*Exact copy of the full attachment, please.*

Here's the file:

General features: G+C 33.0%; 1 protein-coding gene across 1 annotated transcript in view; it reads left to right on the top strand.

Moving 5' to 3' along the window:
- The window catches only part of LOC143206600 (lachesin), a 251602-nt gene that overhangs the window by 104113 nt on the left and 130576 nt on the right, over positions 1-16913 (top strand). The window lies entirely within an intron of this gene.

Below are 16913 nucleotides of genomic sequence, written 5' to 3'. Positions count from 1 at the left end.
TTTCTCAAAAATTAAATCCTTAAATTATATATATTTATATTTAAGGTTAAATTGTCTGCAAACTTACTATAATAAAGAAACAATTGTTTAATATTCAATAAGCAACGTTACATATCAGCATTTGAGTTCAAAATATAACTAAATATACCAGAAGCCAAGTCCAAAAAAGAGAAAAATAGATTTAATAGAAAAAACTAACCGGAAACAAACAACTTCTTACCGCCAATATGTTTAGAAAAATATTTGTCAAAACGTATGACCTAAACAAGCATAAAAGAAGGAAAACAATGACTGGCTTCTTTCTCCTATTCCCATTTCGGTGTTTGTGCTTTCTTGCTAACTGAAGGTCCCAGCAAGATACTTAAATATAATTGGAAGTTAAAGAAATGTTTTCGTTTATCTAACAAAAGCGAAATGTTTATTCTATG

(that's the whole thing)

General features: G+C 33.0%; 1 protein-coding gene across 1 annotated transcript in view; it reads left to right on the top strand.

Moving 5' to 3' along the window:
- The window catches only part of LOC143206600 (lachesin), a 251602-nt gene that overhangs the window by 104113 nt on the left and 130576 nt on the right, over positions 1-16913 (top strand). The window lies entirely within an intron of this gene.

Below are 16913 nucleotides of genomic sequence, written 5' to 3'. Positions count from 1 at the left end.
TTTCTCAAAAATTAAATCCTTAAATTATATATATTTATATTTAAGGTTAAATTGTCTGCAAACTTACTATAATAAAGAAACAATTGTTTAATATTCAATAAGCAACGTTACATATCAGCATTTGAGTTCAAAATATAACTAAATATACCAGAAGCCAAGTCCAAAAAAGAGAAAAATAGATTTAATAGAAAAAACTAACCGGAAACAAACAACTTCTTACCGCCAATATGTTTAGAAAAATATTTGTCAAAACGTATGACCTAAACAAGCATAAAAGAAGGAAAACAATGACTGGCTTCTTTCTCCTATTCCCATTTCGGTGTTTGTGCTTTCTTGCTAACTGAAGGTCCCAGCAAGATACTTAAATATAATTGGAAGTTAAAGAAATGTTTTCGTTTATCTAACAAAAGCGAAATGTTTATTCTATG